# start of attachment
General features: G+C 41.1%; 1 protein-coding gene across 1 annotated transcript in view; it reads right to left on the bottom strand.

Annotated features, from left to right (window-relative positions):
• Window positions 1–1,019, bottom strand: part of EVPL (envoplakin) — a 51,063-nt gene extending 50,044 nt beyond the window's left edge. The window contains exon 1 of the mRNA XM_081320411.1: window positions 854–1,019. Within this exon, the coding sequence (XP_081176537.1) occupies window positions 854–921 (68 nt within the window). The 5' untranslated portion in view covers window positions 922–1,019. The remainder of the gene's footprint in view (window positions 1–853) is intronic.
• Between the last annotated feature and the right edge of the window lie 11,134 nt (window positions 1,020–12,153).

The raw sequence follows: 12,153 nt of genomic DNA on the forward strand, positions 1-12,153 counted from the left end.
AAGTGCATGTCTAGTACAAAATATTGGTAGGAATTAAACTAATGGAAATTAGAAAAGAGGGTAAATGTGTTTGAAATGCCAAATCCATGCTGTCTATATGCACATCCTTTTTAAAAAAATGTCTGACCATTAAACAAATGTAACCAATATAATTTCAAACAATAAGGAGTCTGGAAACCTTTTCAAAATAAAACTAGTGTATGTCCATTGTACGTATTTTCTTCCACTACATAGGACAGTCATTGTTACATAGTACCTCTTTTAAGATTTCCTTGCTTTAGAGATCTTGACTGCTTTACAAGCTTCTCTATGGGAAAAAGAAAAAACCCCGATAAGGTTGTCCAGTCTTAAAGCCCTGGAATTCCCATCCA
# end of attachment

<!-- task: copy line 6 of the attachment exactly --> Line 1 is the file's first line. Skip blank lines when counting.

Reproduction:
AAGTGCATGTCTAGTACAAAATATTGGTAGGAATTAAACTAATGGAAATTAGAAAAGAGGGTAAATGTGTTTGAAATGCCAAATCCATGCTGTCTATATGCACATCCTTTTTAAAAAAATGTCTGACCATTAAACAAATGTAACCAATATAATTTCAAACAATAAGGAGTCTGGAAACCTTTTCAAAATAAAACTAGTGTATGTCCATTGTACGTATTTTCTTCCACTACATAGGACAGTCATTGTTACATAGTACCTCTTTTAAGATTTCCTTGCTTTAGAGATCTTGACTGCTTTACAAGCTTCTCTATGGGAAAAAGAAAAAACCCCGATAAGGTTGTCCAGTCTTAAAGCCCTGGAATTCCCATCCA